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Blue Jackets aim to take stranglehold vs. Capitals

(AP Photo/Paul Vernon)

COLUMBUS, Ohio -- The Washington Capitals played their way right back into their first-round playoff series with the Columbus Blue Jackets, but it took a lot of extra effort to do so.

The Capitals' 3-2 victory on Tuesday night at Nationwide Arena on a goal by Lars Eller at 8:09 of the second overtime narrowed their deficit to 2-1 in the best-of-seven Eastern Conference engagement.

With Game 4 scheduled for Thursday night at Nationwide, the Capitals find themselves with an opportunity to get even and regain home-ice advantage before the series heads back to Washington on Saturday. That scenario is certainly better than being down 3-0 and facing elimination on the opponents' home ice.

No team in NHL history had lost the first three games of a playoff series in overtime.

"When you're down 2-0, it's almost like two do-or-die games," Capitals forward Tom Wilson said. "If you don't win the do-or-die Game 3, you're probably up against the wall. We kind of looked at it as a do-or-die, must win -- and we got the win. So now we can look to the next one."

Eller's goal -- his first in the playoffs -- ended a stellar goaltending duel between Columbus' Sergei Bobrovsky and Washington's Braden Holtby before a record crowd.

"It's going to be a battle again in Game 4," Eller said. "But it's very fair we have one win after these three games. It's been close every game.

"We don't look far (ahead). All we talk about is the next shift, next period, small adjustments. We don't look very far ahead. You've got to keep your eye on the ball, and on the next shift. That's the mentality."

Extra periods have become a habit for the Capitals, not only in this series but in the playoffs in general. The double-overtime affair was the 13th multiple-goal game in franchise history, and Washington has a 4-9 record in those.

Last year, the Capitals and Toronto Maple Leafs played five overtime games in the first round before Washington came back from a 2-1 deficit to prevailed in six.

Capitals coach Barry Trotz surely would like to break the overtime habit, but Tuesday's result was certainly better than the first two outcomes.

"We just want to win. If it takes eight periods, we just want to win," he said. "We won one game today. We didn't get what we wanted at home, and so our focus has to be on one game.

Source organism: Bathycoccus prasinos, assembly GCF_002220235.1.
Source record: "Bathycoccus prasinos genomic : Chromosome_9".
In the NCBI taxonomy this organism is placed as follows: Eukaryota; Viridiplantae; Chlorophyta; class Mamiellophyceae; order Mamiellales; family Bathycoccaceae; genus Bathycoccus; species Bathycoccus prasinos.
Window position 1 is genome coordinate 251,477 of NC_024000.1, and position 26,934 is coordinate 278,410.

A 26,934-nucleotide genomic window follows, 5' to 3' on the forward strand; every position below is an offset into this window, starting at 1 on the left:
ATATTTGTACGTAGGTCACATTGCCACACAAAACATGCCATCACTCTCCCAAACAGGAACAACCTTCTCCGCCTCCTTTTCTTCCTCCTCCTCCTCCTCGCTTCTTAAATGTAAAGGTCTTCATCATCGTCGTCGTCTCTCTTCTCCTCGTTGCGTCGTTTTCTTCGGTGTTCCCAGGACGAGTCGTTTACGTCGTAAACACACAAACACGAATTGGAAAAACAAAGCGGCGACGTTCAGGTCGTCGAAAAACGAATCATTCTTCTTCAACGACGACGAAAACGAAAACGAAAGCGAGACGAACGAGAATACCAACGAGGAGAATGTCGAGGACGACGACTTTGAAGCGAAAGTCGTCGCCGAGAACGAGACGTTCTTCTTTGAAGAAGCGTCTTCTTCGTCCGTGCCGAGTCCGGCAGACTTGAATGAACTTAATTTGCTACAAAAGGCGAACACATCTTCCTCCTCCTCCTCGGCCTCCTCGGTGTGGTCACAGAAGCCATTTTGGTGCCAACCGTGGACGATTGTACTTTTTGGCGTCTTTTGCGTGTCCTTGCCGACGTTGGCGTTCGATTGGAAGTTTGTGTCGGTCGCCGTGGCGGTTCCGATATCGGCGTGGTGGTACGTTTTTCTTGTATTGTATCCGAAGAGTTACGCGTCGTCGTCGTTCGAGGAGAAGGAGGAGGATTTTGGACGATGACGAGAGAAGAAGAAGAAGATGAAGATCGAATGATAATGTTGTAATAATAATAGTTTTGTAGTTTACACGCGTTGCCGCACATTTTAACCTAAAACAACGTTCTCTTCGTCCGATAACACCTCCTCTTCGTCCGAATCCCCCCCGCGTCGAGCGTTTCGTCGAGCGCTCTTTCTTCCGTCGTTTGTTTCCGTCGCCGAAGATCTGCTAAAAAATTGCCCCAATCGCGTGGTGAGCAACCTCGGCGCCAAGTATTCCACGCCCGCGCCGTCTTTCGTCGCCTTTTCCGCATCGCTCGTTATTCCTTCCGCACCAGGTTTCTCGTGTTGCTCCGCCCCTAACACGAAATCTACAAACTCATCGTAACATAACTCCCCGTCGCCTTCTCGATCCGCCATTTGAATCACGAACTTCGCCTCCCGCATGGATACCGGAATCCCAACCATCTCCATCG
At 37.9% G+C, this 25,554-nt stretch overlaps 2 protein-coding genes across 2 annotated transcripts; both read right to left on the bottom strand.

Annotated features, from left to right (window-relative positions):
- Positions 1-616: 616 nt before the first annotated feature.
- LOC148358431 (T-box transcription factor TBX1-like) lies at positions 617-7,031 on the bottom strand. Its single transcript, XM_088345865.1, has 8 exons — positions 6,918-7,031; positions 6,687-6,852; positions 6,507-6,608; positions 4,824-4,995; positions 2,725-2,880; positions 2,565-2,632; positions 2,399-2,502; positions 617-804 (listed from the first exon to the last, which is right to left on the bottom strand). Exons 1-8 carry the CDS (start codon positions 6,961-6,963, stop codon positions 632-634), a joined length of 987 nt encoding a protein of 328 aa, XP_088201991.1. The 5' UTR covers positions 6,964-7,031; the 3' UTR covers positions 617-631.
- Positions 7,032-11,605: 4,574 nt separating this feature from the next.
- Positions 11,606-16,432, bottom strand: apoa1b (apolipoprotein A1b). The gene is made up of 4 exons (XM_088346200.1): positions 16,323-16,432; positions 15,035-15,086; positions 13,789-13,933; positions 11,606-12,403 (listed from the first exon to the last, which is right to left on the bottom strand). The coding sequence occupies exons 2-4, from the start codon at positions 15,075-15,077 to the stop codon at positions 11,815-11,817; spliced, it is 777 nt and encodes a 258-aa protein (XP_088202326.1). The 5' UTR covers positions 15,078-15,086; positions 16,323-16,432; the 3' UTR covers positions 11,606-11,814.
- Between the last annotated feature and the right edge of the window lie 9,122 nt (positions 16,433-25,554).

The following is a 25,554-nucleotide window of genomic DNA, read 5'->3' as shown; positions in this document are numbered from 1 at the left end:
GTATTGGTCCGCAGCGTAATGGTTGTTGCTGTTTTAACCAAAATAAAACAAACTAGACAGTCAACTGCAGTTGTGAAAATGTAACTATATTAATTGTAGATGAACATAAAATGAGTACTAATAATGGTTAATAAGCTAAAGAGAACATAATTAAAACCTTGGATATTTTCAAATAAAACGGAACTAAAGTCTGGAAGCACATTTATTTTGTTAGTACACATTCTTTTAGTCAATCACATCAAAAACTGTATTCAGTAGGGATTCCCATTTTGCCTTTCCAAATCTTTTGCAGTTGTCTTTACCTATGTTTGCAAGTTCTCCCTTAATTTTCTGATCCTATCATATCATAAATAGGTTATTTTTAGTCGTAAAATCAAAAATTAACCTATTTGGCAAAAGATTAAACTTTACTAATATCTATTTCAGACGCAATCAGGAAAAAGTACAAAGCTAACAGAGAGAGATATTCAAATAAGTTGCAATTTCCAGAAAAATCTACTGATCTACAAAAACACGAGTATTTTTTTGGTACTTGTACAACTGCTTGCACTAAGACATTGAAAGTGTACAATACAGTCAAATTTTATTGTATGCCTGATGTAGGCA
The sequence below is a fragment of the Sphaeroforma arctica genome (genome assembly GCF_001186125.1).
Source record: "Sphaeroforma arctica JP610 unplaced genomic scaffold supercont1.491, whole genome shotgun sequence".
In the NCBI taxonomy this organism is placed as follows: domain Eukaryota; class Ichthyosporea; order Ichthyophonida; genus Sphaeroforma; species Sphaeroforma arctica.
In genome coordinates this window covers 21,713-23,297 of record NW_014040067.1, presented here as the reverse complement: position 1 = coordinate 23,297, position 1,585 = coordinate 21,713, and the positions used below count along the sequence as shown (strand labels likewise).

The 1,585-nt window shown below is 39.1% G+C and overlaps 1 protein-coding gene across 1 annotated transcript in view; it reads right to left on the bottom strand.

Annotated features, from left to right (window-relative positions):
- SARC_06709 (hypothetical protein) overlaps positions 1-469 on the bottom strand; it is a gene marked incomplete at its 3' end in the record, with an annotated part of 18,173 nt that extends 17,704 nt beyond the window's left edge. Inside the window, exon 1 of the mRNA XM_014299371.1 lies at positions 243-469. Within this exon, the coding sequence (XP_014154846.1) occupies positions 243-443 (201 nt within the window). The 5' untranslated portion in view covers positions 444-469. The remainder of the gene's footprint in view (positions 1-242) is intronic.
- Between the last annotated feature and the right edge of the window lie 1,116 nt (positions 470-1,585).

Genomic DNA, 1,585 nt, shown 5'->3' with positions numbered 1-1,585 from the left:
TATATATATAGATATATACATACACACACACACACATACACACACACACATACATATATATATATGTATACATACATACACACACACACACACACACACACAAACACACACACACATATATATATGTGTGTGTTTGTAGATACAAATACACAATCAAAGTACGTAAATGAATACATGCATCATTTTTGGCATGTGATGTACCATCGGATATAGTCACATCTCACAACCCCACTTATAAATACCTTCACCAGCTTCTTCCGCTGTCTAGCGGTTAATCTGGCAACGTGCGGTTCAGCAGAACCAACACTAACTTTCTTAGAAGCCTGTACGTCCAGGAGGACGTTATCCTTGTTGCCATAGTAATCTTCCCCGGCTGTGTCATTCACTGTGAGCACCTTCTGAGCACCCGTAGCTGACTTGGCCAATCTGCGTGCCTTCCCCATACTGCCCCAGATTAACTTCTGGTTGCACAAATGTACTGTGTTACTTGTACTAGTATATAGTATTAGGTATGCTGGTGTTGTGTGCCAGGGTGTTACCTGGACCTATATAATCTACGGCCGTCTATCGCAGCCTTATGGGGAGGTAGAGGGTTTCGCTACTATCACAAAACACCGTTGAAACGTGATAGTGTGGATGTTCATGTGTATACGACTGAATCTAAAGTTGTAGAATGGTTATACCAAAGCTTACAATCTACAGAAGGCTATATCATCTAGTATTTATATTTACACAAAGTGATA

"To get fat and happy after a win ... we're still in a hole. We need a lot of desperation, we need a lot of commitment, we need a lot of focus. We need to get this tied up. That's our only focus right now."

The Blue Jackets still lead the series, but they've barely led in any of the first three games. They've faced deficits in each and rallied to win the first two before the puck finally failed to bounce their way in Game 3.

"This is what playoff hockey is," Blue Jackets captain Nick Foligno said. "It's not always going to go your way. But we've put ourselves in a real good spot by going in there (in Washington) and stealing two. They're, I'm sure, fully planning on doing that to us. But we're going to do everything we can to make sure it doesn't happen."

One thing the Blue Jackets want to avoid is penalties, which the Capitals' potent power play has taken advantage of in each game. On Tuesday, a five-on-three at the end of the second period led to a go-ahead goal by Washington's John Carlson.

The Blue Jackets came back to tie in the third period on a goal by forward Artemi Panarin.

"I think we're comfortable in that (trailing)," Blue Jackets John Tortorella said. "We don't want to be there, but I don't think it affects how we play. Sometimes it's tougher to have the lead. I felt in that third period, (the Capitals) were on their heels, in trying to protect that lead."

Could there be a fourth overtime game in the offing?

"We just go forward, trying not to be (disappointed), just keep working, just keep playing," Panarin said. "Anything can happen."

Updated April 19, 2018

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